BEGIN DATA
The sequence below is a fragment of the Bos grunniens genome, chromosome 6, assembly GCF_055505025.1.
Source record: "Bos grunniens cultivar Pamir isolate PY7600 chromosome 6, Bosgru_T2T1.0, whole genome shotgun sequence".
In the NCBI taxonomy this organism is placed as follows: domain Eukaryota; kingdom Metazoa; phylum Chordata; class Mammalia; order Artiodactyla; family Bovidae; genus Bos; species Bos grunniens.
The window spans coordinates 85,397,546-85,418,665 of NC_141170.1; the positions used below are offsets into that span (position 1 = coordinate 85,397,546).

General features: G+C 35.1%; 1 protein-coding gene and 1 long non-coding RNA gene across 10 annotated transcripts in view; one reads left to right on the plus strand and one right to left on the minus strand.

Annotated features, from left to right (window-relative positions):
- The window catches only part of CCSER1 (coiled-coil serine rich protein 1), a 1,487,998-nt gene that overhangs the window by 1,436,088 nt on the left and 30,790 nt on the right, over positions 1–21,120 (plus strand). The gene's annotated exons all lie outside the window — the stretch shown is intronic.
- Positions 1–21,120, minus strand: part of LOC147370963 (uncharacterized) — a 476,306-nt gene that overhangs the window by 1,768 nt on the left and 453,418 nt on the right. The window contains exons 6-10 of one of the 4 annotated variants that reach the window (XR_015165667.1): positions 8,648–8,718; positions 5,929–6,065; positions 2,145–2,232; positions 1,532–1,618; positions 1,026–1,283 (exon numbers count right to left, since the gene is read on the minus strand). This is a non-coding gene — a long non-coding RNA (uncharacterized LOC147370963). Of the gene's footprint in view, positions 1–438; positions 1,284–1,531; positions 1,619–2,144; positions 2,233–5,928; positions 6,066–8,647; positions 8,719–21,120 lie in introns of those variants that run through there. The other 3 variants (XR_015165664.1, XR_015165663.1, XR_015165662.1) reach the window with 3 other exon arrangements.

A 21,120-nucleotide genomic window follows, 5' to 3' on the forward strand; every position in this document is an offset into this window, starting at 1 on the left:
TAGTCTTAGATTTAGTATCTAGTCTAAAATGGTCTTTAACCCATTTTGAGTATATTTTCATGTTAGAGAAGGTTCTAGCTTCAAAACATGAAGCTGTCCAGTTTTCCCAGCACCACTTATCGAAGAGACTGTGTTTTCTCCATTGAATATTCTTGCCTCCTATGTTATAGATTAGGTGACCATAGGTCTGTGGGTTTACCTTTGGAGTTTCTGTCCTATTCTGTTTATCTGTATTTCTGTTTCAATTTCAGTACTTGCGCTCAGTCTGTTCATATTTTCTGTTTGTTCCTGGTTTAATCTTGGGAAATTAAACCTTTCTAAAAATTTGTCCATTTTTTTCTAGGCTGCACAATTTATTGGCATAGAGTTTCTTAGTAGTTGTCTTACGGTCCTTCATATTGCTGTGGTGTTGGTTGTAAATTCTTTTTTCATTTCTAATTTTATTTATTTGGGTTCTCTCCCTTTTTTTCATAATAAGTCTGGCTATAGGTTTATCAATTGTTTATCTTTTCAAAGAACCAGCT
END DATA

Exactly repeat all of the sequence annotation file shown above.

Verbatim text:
The sequence below is a fragment of the Bos grunniens genome, chromosome 6, assembly GCF_055505025.1.
Source record: "Bos grunniens cultivar Pamir isolate PY7600 chromosome 6, Bosgru_T2T1.0, whole genome shotgun sequence".
In the NCBI taxonomy this organism is placed as follows: domain Eukaryota; kingdom Metazoa; phylum Chordata; class Mammalia; order Artiodactyla; family Bovidae; genus Bos; species Bos grunniens.
The window spans coordinates 85,397,546-85,418,665 of NC_141170.1; the positions used below are offsets into that span (position 1 = coordinate 85,397,546).

General features: G+C 35.1%; 1 protein-coding gene and 1 long non-coding RNA gene across 10 annotated transcripts in view; one reads left to right on the plus strand and one right to left on the minus strand.

Annotated features, from left to right (window-relative positions):
- The window catches only part of CCSER1 (coiled-coil serine rich protein 1), a 1,487,998-nt gene that overhangs the window by 1,436,088 nt on the left and 30,790 nt on the right, over positions 1–21,120 (plus strand). The gene's annotated exons all lie outside the window — the stretch shown is intronic.
- Positions 1–21,120, minus strand: part of LOC147370963 (uncharacterized) — a 476,306-nt gene that overhangs the window by 1,768 nt on the left and 453,418 nt on the right. The window contains exons 6-10 of one of the 4 annotated variants that reach the window (XR_015165667.1): positions 8,648–8,718; positions 5,929–6,065; positions 2,145–2,232; positions 1,532–1,618; positions 1,026–1,283 (exon numbers count right to left, since the gene is read on the minus strand). This is a non-coding gene — a long non-coding RNA (uncharacterized LOC147370963). Of the gene's footprint in view, positions 1–438; positions 1,284–1,531; positions 1,619–2,144; positions 2,233–5,928; positions 6,066–8,647; positions 8,719–21,120 lie in introns of those variants that run through there. The other 3 variants (XR_015165664.1, XR_015165663.1, XR_015165662.1) reach the window with 3 other exon arrangements.

A 21,120-nucleotide genomic window follows, 5' to 3' on the forward strand; every position in this document is an offset into this window, starting at 1 on the left:
TAGTCTTAGATTTAGTATCTAGTCTAAAATGGTCTTTAACCCATTTTGAGTATATTTTCATGTTAGAGAAGGTTCTAGCTTCAAAACATGAAGCTGTCCAGTTTTCCCAGCACCACTTATCGAAGAGACTGTGTTTTCTCCATTGAATATTCTTGCCTCCTATGTTATAGATTAGGTGACCATAGGTCTGTGGGTTTACCTTTGGAGTTTCTGTCCTATTCTGTTTATCTGTATTTCTGTTTCAATTTCAGTACTTGCGCTCAGTCTGTTCATATTTTCTGTTTGTTCCTGGTTTAATCTTGGGAAATTAAACCTTTCTAAAAATTTGTCCATTTTTTTCTAGGCTGCACAATTTATTGGCATAGAGTTTCTTAGTAGTTGTCTTACGGTCCTTCATATTGCTGTGGTGTTGGTTGTAAATTCTTTTTTCATTTCTAATTTTATTTATTTGGGTTCTCTCCCTTTTTTTCATAATAAGTCTGGCTATAGGTTTATCAATTGTTTATCTTTTCAAAGAACCAGCT